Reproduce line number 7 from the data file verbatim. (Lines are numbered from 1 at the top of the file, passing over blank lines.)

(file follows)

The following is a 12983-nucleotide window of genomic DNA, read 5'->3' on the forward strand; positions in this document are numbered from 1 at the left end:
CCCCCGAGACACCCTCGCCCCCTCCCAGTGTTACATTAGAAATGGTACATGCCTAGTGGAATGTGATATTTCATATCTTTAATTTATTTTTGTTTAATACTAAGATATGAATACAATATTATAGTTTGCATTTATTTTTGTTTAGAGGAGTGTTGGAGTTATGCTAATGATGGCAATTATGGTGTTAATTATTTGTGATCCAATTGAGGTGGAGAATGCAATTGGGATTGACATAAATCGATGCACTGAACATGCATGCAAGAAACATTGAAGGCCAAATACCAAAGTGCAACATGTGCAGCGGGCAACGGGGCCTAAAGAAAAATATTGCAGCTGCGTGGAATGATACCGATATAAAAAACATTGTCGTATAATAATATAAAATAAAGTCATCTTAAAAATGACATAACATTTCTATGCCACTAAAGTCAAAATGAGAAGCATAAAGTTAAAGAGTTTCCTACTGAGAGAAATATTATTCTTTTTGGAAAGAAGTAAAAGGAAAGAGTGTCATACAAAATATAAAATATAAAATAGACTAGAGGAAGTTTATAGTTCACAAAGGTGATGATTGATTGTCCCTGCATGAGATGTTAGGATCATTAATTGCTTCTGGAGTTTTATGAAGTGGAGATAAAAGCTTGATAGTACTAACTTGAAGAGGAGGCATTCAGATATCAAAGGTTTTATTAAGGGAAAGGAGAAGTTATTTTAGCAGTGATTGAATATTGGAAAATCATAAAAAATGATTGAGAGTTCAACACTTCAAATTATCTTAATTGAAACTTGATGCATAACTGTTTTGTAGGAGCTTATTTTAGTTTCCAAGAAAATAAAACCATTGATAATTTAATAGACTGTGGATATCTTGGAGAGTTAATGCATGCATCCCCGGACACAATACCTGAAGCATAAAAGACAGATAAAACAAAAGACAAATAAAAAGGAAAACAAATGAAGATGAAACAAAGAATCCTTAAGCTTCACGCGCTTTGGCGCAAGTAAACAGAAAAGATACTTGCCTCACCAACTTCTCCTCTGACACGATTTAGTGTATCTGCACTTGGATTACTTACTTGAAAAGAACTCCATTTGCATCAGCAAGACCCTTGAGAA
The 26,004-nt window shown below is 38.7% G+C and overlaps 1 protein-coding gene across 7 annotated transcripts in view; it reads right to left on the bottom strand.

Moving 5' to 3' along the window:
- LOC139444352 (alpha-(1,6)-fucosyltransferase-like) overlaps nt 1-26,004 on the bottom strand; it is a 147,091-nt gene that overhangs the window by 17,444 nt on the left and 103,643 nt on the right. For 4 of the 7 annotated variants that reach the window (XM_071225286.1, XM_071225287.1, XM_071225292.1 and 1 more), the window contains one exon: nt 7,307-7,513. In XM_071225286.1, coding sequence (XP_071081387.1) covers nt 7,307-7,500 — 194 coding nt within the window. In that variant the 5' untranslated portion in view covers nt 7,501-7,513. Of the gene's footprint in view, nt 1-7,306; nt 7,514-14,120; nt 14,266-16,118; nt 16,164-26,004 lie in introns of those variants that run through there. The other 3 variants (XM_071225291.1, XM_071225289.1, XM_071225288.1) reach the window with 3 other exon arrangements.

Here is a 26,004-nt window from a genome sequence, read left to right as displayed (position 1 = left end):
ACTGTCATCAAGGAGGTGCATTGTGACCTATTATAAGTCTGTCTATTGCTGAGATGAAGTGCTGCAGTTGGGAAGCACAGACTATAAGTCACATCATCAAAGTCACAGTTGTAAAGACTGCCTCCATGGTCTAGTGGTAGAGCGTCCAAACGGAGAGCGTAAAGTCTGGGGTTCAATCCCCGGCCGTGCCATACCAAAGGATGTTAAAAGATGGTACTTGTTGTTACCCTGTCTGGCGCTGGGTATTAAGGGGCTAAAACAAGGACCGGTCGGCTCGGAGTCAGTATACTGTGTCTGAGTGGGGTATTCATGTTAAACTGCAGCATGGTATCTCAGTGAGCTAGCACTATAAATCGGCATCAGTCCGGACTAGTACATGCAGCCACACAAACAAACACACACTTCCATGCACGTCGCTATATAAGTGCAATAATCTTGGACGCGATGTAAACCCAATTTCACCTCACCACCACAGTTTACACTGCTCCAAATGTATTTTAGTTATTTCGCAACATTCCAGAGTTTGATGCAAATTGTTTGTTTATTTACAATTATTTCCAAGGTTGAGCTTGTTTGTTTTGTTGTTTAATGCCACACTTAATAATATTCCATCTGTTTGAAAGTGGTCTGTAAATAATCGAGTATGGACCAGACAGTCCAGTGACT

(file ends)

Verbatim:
ACTGTCATCAAGGAGGTGCATTGTGACCTATTATAAGTCTGTCTATTGCTGAGATGAAGTGCTGCAGTTGGGAAGCACAGACTATAAGTCACATCATCAAAGTCACAGTTGTAAAGACTGCCTCCATGGTCTAGTGGTAGAGCGTCCAAACGGAGAGCGTAAAGTCTGGGGTTCAATCCCCGGCCGTGCCATACCAAAGGATGTTAAAAGATGGTACTTGTTGTTACCCTGTCTGGCGCTGGGTATTAAGGGGCTAAAACAAGGACCGGTCGGCTCGGAGTCAGTATACTGTGTCTGAGTGGGGTATTCATGTTAAACTGCAGCATGGTATCTCAGTGAGCTAGCACTATAAATCGGCATCAGTCCGGACTAGTACATGCAGCCACACAAACAAACACACACTTCCATGCACGTCGCTATATAAGTGCAATAATCTTGGACGCGATGTAAACCCAATTTCACCTCACCACCACAGTTTACACTGCTCCAAATGTATTTTAGTTATTTCGCAACATTCCAGAGTTTGATGCAAATTGTTTGTTTATTTACAATTATTTCCAAGGTTGAGCTTGTTTGTTTTGTTGTTTAATGCCACACTTAATAATATTCCATCTGTTTGAAAGTGGTCTGTAAATAATCGAGTATGGACCAGACAGTCCAGTGACT